but it provides instructions on “behaving like an adult” (“You’re not in high school anymore, testosterone-boy. If a stranger is talking to your girlfriend, it’s really not that big a deal.”) and not “showing your ass” (“Few things are as embarassing as being cut-off at your favorite bar.”)

Lauren and I ordered iced tea, so that really wasn’t a problem. We diverged on our actual orders, though: I smartly ordered a cheeseburger and Lauren stupidly ordered a cuban sandwich.

“It’s soooo good,” said the waitress.

It wasn’t. “It’s really dry,” Lauren said sadly.

My burger was fantastic:


The bacon was a little too greasy and a little too curly, but the burger itself was great. The cheese was a nice complement (<--got that right this time). And of course onion rings are always a treat. Lauren left feeling ashamed of her order and I left feeling like the...errrm...cock of the walk.

Best Ice Cream in Atlanta? Jake’s.

Call me a hypocrite. Actually don’t. In my last ice cream post, I declared that the ice cream at Bruster’s was “creamier” and “fresher” than Jake’s. However, I concluded: “I still prefer the quirky flavors at Jake’s….”

And tonight Lauren and I dined at the Flying Biscuit, where we saw an Ice Cream truck:


Do you remember ice cream trucks? Lauren didn’t have one growing up and I think that amounts to some severe form of child endangerment. Ice Cream trucks are vital to anyone’s childhood. I still remember my favorite flavor: the Good Humor Strawberry Shortcake bar. (Check out the Upper Left Corner tonight and post your favorite Ice Cream truck ice cream).

After traipsing down memory lane, we made our way over to Jake’s.


The weather here’s been gorgeous–as it has been for most of the country–and the light in the sky at 7:30 pm made a for a perfect ice cream moment. We made our way down the steps, through the door, and over to the ice cream case:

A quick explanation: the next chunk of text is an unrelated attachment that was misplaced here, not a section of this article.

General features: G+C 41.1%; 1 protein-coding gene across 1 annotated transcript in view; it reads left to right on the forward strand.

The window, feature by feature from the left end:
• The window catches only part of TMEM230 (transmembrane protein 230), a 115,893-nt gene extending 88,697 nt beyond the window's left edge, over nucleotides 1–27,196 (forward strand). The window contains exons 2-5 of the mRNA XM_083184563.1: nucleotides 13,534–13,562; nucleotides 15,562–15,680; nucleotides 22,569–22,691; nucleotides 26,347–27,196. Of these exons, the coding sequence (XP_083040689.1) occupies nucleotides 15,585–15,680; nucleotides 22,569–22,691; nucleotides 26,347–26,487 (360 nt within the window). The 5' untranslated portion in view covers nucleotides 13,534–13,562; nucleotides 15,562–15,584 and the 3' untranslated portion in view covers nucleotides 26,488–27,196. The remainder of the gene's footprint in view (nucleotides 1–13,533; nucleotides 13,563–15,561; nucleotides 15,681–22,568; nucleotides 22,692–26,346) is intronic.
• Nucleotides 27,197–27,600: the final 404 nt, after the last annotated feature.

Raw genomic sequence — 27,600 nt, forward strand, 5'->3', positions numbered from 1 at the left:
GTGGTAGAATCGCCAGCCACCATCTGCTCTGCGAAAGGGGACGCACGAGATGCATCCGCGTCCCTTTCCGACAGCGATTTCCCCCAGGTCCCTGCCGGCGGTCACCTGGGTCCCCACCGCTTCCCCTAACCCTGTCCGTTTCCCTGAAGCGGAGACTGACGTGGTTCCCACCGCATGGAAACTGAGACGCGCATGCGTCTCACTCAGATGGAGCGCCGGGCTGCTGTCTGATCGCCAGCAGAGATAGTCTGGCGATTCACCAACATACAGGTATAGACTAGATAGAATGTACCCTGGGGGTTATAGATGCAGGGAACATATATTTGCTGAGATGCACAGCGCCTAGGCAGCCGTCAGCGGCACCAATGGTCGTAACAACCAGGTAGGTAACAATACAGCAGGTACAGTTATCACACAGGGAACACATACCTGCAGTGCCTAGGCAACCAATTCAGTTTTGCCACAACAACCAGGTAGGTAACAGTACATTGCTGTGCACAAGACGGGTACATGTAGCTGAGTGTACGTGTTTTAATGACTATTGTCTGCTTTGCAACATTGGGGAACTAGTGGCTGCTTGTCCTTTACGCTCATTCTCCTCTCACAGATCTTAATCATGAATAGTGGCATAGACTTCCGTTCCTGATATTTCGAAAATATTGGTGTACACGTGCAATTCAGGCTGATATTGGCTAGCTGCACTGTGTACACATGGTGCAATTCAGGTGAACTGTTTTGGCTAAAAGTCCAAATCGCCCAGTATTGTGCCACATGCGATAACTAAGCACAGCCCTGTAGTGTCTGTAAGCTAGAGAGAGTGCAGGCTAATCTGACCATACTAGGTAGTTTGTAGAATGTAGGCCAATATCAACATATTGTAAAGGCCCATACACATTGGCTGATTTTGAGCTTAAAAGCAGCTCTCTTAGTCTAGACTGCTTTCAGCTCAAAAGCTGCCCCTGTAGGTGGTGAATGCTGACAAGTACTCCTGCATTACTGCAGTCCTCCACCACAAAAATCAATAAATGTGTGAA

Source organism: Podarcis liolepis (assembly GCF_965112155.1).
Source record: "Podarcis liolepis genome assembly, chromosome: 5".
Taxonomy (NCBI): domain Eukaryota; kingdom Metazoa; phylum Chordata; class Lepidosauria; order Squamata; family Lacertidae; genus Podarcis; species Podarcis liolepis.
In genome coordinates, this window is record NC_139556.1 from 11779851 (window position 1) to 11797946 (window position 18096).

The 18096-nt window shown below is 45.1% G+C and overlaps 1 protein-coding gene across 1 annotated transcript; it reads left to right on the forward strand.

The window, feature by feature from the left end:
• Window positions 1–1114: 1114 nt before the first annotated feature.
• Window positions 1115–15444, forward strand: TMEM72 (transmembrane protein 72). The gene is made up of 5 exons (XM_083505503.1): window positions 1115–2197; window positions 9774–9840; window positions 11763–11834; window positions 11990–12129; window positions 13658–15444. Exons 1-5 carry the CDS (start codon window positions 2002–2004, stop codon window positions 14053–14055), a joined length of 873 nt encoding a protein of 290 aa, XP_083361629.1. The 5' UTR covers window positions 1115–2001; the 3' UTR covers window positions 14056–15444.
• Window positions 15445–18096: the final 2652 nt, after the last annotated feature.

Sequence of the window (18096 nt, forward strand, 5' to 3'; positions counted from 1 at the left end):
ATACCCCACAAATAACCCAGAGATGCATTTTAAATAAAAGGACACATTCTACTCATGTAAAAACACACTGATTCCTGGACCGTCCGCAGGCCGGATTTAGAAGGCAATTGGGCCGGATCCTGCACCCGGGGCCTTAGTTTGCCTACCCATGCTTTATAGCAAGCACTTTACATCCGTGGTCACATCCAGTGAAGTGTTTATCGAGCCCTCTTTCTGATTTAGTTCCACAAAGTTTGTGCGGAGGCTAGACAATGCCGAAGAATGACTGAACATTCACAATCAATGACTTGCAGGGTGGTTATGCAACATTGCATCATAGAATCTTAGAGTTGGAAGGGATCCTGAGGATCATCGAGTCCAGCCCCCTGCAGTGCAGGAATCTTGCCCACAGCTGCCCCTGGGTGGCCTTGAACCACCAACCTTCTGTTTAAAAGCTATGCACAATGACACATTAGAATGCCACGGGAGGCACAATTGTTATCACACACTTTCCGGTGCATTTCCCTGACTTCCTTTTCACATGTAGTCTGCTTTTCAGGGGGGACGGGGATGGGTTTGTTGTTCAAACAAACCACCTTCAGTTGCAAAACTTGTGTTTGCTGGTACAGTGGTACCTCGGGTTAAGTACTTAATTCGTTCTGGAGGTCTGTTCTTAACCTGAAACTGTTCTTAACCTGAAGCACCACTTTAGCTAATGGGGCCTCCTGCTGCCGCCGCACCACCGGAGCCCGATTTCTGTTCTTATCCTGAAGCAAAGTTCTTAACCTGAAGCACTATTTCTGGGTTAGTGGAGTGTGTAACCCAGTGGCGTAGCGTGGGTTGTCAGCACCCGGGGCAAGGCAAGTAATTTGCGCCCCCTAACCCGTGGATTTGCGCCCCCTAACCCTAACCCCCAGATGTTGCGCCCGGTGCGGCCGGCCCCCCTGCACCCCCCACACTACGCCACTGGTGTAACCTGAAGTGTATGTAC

We then enjoyed a feast of samples. “I’ll try the vanilla!” said Lauren. “I’ll try the toasted coconut!” said I.

After 80,000 tastings, we made our choices. Lauren got the Peppermint Chip and I got the Coconut Custard (the one the woman recommended).

Let me tell you, darling reader, this ice cream was phenomenal.


It looks simple, doesn’t it? But it’s packed with coconut flavor and real shreds of coconut. Normally I don’t finish my cups of ice cream (see “On Keeping My Girlish Figure” post) but I scraped this cup clean.

We sat outside at a table and watched one cat chasing another and then mounting it.

“Those cats are having sex!” I declared.

Here’s the male culprit on the way back:


Ends up he’s a Kitty Porn star and he kindly autographed his book, Cats in Love:


I felt like a cat in love with that coconut ice cream in my belly. It was great. I confirm my previously tentative declaration: Jake’s has the best ice cream in Atlanta.

Afternoon Rhubarb Tart from Star Provisions

One thing I really like about this website is that it’s an excellent excuse to purchase pastries that I otherwise might not purchase. That happened today in Star Provisions when I purchased a rhubarb tart.

First, let’s talk about why I was in Star Provisions.

Star Provisions is nowhere near where I go to school. It is nowhere near where I go to study. And it is nowhere near where I live.

But today, people, I was on a mission.

I said to myself: “Self, you need to stop eating bagels and burritos for lunch. You have the same routine every week. It’s either a bagel or a burrito. What else do you eat? A sandwich? Spice it up!”